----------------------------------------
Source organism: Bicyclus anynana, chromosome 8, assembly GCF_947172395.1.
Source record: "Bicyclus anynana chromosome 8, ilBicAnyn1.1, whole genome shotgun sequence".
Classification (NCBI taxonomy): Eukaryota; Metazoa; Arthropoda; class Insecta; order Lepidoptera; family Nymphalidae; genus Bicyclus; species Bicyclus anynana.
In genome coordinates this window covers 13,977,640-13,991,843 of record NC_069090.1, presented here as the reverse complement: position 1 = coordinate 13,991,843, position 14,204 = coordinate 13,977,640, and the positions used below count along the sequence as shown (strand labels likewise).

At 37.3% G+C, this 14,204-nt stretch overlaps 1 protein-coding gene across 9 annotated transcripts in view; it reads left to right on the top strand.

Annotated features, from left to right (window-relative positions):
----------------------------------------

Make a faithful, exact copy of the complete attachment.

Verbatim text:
Source organism: Bicyclus anynana, chromosome 8, assembly GCF_947172395.1.
Source record: "Bicyclus anynana chromosome 8, ilBicAnyn1.1, whole genome shotgun sequence".
Classification (NCBI taxonomy): Eukaryota; Metazoa; Arthropoda; class Insecta; order Lepidoptera; family Nymphalidae; genus Bicyclus; species Bicyclus anynana.
In genome coordinates this window covers 13,977,640-13,991,843 of record NC_069090.1, presented here as the reverse complement: position 1 = coordinate 13,991,843, position 14,204 = coordinate 13,977,640, and the positions used below count along the sequence as shown (strand labels likewise).

At 37.3% G+C, this 14,204-nt stretch overlaps 1 protein-coding gene across 9 annotated transcripts in view; it reads left to right on the top strand.

Annotated features, from left to right (window-relative positions):